Moderate exercise linked to reduced burnout and higher job satisfaction among employees

Researchers at the U-M School of Kinesiology wanted to understand the relationship between physical activity and workplace burnout, says Michele Marenus, a former doctoral student whose adviser was the study’s principal investigator, Weiyun Chen.

Chen is an associate professor of applied exercise science and director of the Physical Activity & Health Laboratory, where the research was conducted. The study was part of a major research project led by Marenus at the PAHL.

The study’s implications extend to workplace dynamics such as team engagement, turnover, morale and the “subtler yet impactful phenomenon called ‘quiet quitting,'” the researchers wrote. Their research did not directly examine quiet quitting, a term that was recently coined to describe employees who put in the minimum required effort at work, but do not resign.

The root cause is thought to be burnout, which is characterized by three primary symptoms: extreme fatigue, a sense of doubt and disengagement toward work, and feelings of inadequacy and unproductiveness.

The researchers surveyed 520 full-time employees about their physical activity and workplace burnout. They divided the sample into low-, medium- and high-activity groups, then looked at differences across the three subscales of the burnout inventory: emotional exhaustion, personal accomplishment and depersonalization to understand the ways in which employees felt job burnout.

Among participants, 23% reported low activity, 60% moderate activity and 25% high levels of activity.

“The findings illuminate the positive impact of physical activity on workplace outlook and personal satisfaction. Employees are aware that burnout is an enormous problem for their workforce,” said Marenus, now a research scientist at Personify Health and an adjunct faculty member at George Mason University.

Findings include:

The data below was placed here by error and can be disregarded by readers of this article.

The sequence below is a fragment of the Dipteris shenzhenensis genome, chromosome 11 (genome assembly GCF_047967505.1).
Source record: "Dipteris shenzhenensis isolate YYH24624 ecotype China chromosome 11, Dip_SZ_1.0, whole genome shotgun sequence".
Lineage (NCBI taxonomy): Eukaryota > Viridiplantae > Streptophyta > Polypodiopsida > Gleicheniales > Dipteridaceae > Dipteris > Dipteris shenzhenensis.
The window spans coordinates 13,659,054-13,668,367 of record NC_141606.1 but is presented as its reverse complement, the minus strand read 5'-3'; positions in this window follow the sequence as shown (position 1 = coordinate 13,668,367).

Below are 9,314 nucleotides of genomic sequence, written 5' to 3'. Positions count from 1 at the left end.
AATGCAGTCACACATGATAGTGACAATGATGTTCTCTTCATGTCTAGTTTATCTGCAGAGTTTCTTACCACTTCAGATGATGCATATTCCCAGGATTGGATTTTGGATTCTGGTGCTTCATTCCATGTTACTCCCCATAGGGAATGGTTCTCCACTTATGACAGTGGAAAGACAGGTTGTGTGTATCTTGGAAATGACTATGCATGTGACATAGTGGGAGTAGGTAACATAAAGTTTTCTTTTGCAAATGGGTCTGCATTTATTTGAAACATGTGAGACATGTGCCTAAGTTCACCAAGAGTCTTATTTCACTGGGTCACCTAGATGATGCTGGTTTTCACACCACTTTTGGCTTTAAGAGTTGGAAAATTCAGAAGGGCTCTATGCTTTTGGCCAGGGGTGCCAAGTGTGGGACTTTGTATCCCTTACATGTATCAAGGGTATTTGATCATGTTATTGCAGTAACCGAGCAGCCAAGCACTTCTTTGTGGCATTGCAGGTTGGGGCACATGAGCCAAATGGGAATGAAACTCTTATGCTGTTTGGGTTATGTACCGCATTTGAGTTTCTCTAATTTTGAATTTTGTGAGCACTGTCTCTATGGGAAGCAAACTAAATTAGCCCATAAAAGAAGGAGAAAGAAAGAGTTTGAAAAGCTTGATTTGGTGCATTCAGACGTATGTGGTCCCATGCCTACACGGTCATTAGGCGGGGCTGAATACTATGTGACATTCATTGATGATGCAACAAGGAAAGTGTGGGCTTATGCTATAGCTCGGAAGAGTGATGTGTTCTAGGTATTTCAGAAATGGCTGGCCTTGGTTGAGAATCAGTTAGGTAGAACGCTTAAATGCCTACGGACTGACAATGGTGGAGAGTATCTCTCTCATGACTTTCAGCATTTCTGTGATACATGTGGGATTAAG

• The moderate-activity group was less emotionally exhausted than the low-activity group.
  • The low-activity group felt more personal accomplishment than both the high and moderate groups.
  • There was no significant difference in depersonalization (when employees no longer see customers as human beings) scores among the three groups.
  • High-intensity activity did not reduce emotional exhaustion or enhance personal accomplishment more than moderate activity.

“Employees experiencing low physical activity may feel less engaged and motivated, gradually disengaging from their roles without formally resigning, resulting in reduced productivity and a lack of enthusiasm for their work,” said study first author Brandon Albedry, a former research assistant at the PAHL laboratory who is now a client solutions analyst at Addepar.

The fact that the high-intensity exercise group did not see greater benefits than the moderate activity group challenges the notion that more is better, the researchers say.

We don't need to engage in crazy amounts of activity to see benefits. Feeling the pressure to do so may actually cause a negative impact.”

Michele Marenus

The takeaway for employers is that promoting exercise can lead to happier, healthier workers, as well as lower employee turnover, higher productivity and cost reductions. Accommodations like walking desks, onsite workout facilities, gym subsidies and flexible schedules can help.

Employees should remember that they don’t need high-intensity exercise to feel better—moderate activities like brisk walking or cycling can reduce burnout symptoms, the researchers say. Intensity of physical activity is important because moderate activity is more sustainable and has less risk of injury.

“Moderate to vigorous physical activity (also) promotes an increase in a level of protein called brain-derived neurotrophic factor,” Marenus said. “BDNF improves important things like brain health, cognitive function and mental health. This protein stays high in the brain even for a period after MVPA, which can benefit an individuals’ overall health.”

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